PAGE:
"Bumble bees are major contributors to pollination of crops and wildflowers throughout the temperate northern hemisphere. Many species have declined, contributing to fears that we might face a 'pollination crisis.'"

So says David Goulson, professor at the University of Stirling, U.K., who will speak on “The Ecology and Conservation of Bumble Bees” on Wednesday, April 24 at a UC Davis Department of Entomology seminar. 

His seminar, set from 12:05 to 1 p.m. in Room 1022 of the Life Sciences Addition, corner of Hutchison and Kleiber Hall drives, promises to be well attended. It is scheduled to be videotaped and broadcast at a later date on UCTV.

UC Davis pollination ecologist/assistant professor Neal Williams will host him.

"I will discuss the main causes of their declines, which probably vary between regions," said Goulson, who founded the Bumblebee Conservation Trust in 2006.

(See Rush to ban neonicotinoid pesticides often political)

 "In Europe, the primary driver is thought to be habitat loss and other changes associated with intensive farming," Goulson said. "In the Americas, declines of some species are likely to be due to impacts of non-native diseases.

 

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“I will then turn to possible links between poor bee health and pesticides, particularly a class of insecticides known as neonicotinoids. A controversy is currently raging on both sides of the Atlantic; I will give my view on the evidence for environmental impacts of these pesticides.”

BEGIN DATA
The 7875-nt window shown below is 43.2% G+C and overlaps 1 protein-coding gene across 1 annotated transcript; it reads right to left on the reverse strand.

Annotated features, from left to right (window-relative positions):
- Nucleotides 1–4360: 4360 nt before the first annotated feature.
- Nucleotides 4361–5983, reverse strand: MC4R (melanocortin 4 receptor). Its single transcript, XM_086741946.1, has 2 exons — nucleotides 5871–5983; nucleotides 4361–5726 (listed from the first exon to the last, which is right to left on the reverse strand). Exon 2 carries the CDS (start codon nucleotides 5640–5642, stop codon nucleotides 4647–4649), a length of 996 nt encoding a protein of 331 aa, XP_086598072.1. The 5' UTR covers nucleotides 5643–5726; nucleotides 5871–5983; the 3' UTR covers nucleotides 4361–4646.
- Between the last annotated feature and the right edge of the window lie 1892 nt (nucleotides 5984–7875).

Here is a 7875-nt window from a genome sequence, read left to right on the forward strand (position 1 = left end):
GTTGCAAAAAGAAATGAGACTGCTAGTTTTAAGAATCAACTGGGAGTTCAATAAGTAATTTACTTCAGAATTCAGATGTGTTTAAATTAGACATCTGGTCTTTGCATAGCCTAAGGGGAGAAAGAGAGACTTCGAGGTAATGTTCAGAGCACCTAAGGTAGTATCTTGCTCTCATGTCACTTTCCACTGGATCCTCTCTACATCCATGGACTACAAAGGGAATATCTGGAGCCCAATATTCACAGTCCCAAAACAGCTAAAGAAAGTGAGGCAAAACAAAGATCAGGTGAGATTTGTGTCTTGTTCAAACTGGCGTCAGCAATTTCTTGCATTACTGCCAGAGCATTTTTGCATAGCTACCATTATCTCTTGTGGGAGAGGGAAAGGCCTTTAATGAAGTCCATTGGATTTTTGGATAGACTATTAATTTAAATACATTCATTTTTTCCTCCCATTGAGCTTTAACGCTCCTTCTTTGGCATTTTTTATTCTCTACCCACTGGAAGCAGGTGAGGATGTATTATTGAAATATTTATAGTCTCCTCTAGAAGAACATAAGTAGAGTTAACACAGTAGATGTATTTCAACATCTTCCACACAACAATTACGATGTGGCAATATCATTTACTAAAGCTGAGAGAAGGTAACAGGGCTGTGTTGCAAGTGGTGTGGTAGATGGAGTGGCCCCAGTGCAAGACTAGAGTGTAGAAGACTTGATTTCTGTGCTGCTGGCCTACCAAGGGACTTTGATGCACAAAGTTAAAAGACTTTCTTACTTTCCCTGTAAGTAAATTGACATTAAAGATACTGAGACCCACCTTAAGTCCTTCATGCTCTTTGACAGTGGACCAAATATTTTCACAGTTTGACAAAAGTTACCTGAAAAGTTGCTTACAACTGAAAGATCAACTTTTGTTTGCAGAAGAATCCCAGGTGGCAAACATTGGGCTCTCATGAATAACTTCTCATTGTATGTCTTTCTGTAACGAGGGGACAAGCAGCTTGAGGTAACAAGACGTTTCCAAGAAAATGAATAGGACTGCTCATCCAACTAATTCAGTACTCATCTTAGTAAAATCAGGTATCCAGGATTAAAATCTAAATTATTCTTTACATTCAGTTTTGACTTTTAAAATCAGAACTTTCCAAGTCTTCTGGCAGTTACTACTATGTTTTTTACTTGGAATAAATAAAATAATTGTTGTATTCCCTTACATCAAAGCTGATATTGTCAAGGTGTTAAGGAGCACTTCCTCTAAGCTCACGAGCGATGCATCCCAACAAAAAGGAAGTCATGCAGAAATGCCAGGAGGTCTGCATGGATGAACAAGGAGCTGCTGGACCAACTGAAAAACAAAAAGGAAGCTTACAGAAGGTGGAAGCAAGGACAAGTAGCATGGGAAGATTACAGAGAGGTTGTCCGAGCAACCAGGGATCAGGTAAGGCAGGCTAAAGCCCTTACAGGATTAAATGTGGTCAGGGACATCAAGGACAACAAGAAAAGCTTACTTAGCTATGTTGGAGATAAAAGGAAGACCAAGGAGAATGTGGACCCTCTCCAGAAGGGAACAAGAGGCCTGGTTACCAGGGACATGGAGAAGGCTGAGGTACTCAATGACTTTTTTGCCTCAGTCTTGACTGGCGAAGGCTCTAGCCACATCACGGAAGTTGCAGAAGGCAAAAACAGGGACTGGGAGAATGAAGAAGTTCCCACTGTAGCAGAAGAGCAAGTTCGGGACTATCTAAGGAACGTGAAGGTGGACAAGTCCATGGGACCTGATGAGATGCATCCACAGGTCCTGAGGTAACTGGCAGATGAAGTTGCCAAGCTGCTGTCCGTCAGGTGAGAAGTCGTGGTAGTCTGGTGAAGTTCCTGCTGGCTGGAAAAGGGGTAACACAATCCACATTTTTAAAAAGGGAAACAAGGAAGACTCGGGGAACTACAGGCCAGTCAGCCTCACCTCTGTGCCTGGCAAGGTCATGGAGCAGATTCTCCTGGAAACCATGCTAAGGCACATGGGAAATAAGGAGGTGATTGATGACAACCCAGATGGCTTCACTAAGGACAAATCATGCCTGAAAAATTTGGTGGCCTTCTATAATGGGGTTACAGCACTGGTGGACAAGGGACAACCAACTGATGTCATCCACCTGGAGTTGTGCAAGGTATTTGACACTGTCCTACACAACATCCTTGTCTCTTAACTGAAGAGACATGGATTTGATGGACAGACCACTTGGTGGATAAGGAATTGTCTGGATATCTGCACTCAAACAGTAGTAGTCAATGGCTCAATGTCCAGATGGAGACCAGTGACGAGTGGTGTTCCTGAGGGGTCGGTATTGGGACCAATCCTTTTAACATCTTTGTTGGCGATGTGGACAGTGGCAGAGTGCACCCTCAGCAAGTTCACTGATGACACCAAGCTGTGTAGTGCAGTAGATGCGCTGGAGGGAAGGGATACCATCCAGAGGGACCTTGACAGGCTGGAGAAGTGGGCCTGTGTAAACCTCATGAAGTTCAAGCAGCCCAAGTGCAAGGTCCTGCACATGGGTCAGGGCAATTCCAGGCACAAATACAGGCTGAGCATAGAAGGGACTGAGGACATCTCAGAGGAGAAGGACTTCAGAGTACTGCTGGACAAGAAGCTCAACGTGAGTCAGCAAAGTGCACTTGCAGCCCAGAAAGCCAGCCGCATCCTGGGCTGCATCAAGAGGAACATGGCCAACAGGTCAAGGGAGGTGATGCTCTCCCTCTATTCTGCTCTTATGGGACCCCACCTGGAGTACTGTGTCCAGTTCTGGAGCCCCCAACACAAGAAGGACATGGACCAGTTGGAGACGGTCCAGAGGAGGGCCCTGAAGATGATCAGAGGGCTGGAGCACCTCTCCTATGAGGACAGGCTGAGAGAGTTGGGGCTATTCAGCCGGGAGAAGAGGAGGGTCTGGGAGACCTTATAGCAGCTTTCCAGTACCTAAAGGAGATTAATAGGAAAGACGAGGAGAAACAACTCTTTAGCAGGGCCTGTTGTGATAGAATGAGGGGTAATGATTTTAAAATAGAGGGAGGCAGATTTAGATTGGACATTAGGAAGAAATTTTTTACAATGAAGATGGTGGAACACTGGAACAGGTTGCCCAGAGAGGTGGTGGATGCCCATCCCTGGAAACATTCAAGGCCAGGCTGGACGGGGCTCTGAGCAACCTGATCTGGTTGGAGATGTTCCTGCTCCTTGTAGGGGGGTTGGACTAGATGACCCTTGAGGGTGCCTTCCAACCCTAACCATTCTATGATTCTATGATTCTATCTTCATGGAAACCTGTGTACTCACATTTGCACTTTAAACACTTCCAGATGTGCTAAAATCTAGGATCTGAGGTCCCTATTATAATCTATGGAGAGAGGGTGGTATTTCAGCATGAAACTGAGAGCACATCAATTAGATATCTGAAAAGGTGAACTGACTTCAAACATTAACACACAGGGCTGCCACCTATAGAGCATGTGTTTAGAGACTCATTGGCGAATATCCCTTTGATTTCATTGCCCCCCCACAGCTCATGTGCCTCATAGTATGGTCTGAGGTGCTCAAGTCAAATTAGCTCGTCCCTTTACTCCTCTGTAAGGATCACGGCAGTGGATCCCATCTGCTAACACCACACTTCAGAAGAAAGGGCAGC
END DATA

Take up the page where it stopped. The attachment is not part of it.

Goulson works mainly on the ecology and conservation of bumble bees. He  has published more than 200 scientific articles on the ecology and conservation of insects, with a particular focus on bumble bees. He is the author of Bumblebees: Their Behaviour, Ecology and Conservation, published in 2010 by Oxford University Press, and of A Sting in the Tale, a popular science book about bumble bees, published in 2013 by Jonathan Cape.

Goulson received his bachelor’s degree in biology from Oxford University, followed by a doctorate on butterfly ecology at Oxford Brookes University. Subsequently, he lectured in biology for 11 years at the University of Southampton, before moving to Stirling in 2006, and then to Sussex in 2013.

Meanwhile, what's not to like about bumble bees? The dwindling population of many species...

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